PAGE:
I want other tablets to succeed.
When I heard about the PlayBook, I was excited. I had a BlackBerry at the time and was looking forward to what RIM could offer me. The specs sounded good and the demo teasers were impressive. I didn’t expect it, or any other tablet coming to market, to “kill” the iPad, but I was rooting for a legitimate alternative.
It launched. I tested it. I didn’t buy it. I don’t have that BlackBerry anymore, either.
The PlayBook was a flop, like the Android devices before it and the webOS device after it. There’s a few RIM faithfuls who liked the PlayBook. After all, a few hundred thousand people did buy it. And some people bought the Xoom, and the Galaxy Tab, and a couple even picked up the HP TouchPad.
But when you boil the tablet market down, it’s a single-device market: The iPad.
Even today, the first iPad trumps the majority of brand new tablets launching today. The second iPad blows them away. And at this rate, the third iPad—rumoured to launch at the start of 2012—will continue the trend.
Really, it shouldn’t be surprising. Apple takes a lot of flack for overpriced “luxury” laptops and “distorting” consumers into its “walled gardens.” But there aren’t any viable arguments left for iPad haters. The price is highly competitive, the specs are solid, the hardware is top-notch, and the OS is still the best.
But don’t believe me; listen to the consumers. A new survey conducted by Robert Baird found that 95%—that’s 19 out of 20 potential tablet purchasers—were considering the iPad.
Second place, behind 95%? The HP TouchPad, at 10%. Which is dead now.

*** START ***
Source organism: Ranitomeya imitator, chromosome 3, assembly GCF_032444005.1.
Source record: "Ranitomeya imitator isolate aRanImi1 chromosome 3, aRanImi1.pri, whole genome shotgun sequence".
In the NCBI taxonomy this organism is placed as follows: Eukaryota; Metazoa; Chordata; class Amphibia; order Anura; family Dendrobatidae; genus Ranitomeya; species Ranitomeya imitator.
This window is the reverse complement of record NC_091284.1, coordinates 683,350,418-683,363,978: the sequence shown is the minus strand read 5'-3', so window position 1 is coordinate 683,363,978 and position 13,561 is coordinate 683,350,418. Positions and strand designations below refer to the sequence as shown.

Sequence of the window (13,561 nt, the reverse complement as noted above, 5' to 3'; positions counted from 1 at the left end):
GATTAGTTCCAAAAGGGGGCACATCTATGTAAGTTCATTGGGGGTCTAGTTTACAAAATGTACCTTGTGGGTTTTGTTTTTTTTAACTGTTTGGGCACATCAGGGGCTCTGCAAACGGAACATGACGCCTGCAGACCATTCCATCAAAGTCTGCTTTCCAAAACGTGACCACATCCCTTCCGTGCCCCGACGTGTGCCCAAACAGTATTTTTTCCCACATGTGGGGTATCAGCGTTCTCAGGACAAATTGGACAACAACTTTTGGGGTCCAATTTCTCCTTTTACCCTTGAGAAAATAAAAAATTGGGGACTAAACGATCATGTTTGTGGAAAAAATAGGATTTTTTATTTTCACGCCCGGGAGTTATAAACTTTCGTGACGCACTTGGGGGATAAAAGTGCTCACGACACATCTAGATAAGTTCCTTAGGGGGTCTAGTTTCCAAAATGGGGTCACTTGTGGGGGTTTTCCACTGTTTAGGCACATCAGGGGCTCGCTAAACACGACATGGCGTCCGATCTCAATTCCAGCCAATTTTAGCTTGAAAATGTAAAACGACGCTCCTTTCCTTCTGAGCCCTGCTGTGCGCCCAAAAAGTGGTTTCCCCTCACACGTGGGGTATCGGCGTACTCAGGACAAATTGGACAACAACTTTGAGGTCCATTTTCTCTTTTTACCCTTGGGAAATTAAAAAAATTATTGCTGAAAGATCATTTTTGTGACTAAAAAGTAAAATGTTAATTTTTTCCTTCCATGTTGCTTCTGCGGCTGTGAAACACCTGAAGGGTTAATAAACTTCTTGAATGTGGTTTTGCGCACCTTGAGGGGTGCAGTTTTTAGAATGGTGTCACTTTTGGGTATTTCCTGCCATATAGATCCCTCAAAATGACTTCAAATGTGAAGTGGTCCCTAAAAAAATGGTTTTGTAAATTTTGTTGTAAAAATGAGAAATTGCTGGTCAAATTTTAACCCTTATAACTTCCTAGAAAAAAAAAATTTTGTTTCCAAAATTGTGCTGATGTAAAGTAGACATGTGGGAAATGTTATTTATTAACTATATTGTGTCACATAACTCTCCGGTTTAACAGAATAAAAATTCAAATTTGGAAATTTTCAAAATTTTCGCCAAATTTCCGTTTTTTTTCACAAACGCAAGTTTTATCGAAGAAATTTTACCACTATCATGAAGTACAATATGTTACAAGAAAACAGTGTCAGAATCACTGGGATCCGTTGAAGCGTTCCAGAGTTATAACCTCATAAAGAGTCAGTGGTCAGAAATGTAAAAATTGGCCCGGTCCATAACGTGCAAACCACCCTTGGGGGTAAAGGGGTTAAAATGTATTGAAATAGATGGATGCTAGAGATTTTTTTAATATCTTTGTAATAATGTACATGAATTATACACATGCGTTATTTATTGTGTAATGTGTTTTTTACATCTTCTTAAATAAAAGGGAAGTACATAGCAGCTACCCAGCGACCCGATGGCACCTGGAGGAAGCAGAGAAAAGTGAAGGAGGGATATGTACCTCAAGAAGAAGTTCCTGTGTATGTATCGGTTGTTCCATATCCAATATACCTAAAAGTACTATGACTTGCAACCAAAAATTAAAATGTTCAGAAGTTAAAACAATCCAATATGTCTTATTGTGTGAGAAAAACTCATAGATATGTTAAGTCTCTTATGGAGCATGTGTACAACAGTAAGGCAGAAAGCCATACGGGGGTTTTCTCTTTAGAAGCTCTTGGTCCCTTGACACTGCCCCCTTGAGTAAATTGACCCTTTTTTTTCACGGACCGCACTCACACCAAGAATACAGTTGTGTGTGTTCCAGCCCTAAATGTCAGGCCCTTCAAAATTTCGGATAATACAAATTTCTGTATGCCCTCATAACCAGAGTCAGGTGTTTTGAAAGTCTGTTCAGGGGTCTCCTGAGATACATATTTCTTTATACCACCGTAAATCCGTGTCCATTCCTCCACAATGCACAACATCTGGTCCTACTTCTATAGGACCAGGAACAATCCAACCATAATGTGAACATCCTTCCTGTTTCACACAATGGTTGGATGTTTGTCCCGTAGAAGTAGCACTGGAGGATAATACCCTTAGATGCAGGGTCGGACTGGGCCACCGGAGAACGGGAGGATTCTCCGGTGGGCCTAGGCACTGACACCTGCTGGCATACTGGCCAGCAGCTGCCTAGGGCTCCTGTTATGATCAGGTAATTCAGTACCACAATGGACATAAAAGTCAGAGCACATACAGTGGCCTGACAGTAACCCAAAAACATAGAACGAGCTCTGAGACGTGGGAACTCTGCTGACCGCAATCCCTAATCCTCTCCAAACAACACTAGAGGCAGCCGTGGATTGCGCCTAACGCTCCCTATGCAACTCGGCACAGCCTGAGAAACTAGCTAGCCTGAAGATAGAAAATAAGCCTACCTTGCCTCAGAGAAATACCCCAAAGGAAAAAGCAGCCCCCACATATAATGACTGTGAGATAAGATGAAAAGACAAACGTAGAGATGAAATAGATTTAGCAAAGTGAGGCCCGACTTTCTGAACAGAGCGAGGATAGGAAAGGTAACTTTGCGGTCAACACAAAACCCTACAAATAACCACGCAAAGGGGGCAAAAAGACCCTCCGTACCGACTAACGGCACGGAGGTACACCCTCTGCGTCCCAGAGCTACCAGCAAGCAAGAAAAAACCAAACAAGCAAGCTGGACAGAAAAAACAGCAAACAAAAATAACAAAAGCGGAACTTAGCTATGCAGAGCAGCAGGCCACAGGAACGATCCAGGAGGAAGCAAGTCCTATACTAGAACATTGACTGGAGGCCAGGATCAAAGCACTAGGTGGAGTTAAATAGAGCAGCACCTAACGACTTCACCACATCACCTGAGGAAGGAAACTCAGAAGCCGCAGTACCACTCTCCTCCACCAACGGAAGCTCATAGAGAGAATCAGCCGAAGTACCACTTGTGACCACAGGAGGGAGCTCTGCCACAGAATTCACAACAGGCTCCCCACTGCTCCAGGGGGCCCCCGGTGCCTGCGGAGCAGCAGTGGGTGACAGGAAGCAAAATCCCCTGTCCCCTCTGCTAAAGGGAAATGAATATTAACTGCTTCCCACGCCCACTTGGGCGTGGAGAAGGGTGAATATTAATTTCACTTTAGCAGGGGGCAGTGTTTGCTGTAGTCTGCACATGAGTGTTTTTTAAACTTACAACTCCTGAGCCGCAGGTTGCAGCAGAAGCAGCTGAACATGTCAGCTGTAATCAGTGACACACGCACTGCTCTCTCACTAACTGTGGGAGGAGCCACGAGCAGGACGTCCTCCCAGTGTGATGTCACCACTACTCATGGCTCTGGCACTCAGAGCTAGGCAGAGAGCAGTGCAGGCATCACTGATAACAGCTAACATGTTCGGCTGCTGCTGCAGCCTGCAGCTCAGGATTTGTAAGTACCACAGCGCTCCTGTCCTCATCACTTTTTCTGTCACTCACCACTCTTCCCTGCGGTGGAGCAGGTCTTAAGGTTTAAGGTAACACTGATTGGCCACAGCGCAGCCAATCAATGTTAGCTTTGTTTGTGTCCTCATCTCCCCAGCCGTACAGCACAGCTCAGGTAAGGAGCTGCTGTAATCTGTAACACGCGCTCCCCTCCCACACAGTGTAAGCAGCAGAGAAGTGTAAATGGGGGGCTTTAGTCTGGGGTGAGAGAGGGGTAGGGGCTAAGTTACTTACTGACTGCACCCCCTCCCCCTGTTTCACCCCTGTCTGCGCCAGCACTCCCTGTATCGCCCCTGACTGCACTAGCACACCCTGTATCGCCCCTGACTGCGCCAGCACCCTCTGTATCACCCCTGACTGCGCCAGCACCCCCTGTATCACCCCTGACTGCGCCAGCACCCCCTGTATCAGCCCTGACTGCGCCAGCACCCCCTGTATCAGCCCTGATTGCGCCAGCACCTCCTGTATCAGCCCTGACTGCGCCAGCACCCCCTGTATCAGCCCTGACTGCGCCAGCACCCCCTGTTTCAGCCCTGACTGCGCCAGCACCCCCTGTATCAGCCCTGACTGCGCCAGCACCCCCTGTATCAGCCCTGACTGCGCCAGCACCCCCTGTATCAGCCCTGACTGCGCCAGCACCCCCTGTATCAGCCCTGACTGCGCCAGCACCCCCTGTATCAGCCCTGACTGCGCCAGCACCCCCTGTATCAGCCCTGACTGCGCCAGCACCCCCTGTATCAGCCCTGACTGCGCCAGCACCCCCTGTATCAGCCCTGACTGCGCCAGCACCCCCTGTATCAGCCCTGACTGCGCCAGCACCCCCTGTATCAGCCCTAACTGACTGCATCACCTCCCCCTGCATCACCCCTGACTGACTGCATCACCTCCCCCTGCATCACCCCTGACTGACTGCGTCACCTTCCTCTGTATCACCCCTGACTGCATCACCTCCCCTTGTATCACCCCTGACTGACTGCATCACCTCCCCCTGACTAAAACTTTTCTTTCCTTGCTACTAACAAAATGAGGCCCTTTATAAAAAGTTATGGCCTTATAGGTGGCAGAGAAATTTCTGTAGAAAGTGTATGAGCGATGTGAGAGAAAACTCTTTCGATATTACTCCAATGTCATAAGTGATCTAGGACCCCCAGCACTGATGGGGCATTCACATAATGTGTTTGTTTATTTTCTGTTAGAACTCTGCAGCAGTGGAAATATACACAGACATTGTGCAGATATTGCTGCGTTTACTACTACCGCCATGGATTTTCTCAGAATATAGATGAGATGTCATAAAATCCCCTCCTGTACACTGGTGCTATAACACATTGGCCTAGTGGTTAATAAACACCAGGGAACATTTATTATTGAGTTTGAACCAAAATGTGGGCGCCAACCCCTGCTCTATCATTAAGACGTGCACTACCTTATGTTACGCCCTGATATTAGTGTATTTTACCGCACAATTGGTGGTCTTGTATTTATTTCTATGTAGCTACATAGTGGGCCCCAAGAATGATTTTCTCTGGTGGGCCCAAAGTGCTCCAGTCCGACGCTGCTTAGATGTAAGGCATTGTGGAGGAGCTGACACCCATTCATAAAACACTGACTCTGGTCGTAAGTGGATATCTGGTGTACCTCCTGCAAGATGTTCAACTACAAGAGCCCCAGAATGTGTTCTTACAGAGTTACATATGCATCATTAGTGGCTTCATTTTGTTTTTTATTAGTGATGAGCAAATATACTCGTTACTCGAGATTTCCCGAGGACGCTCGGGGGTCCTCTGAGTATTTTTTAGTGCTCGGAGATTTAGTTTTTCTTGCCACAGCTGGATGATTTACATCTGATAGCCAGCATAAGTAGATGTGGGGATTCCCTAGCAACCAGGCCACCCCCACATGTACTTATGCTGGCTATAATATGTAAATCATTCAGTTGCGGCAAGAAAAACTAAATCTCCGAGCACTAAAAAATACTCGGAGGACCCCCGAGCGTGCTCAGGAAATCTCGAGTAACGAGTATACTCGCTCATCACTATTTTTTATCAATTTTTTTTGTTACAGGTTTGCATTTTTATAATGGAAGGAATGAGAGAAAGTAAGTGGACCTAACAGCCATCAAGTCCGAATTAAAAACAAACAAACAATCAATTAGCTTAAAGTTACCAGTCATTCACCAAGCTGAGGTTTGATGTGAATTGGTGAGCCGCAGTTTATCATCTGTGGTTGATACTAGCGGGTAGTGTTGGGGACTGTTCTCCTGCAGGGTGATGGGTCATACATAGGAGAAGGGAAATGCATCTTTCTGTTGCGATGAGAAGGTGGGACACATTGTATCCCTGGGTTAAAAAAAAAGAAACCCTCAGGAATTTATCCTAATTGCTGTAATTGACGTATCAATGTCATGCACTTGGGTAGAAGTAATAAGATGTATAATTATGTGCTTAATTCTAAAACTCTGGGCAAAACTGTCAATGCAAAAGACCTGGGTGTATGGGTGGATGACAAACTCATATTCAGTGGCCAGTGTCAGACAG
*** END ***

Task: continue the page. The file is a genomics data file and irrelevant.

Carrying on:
Third place—or second, counting tablets actually alive—was the Motorola Xoom, in the single digits. Just 4% of consumers wwould consider the PlayBook. And the number that would actually buy? Less, I’m betting.
This is far more than a first-mover advantage for Apple. Consider that the iOS runs simiarly on the iPhone, which came out in 2007, several years after the first BlackBerry. At the time, RIM was dominating. The iPhone changed that. Fast.
Launching the iPad before any competitors launched a tablet—and I doubt very many were even planning to—definitely gave Apple a head start, but by now, its stranglehold should be less, assuming competing devices were equal. After all, Google’s Android platform has claimed a significant stake in the smartphone market. Where’s its tablet power?
So let’s face it. Apple lover or hater, the tablet space is a one-device market for the foreseeable future. R.I.P, TouchPad. The walking corpses that are today’s Android and BlackBerry tablets may soon realize their fate and join you.
UPDATE: There is now a link to Robert’s study.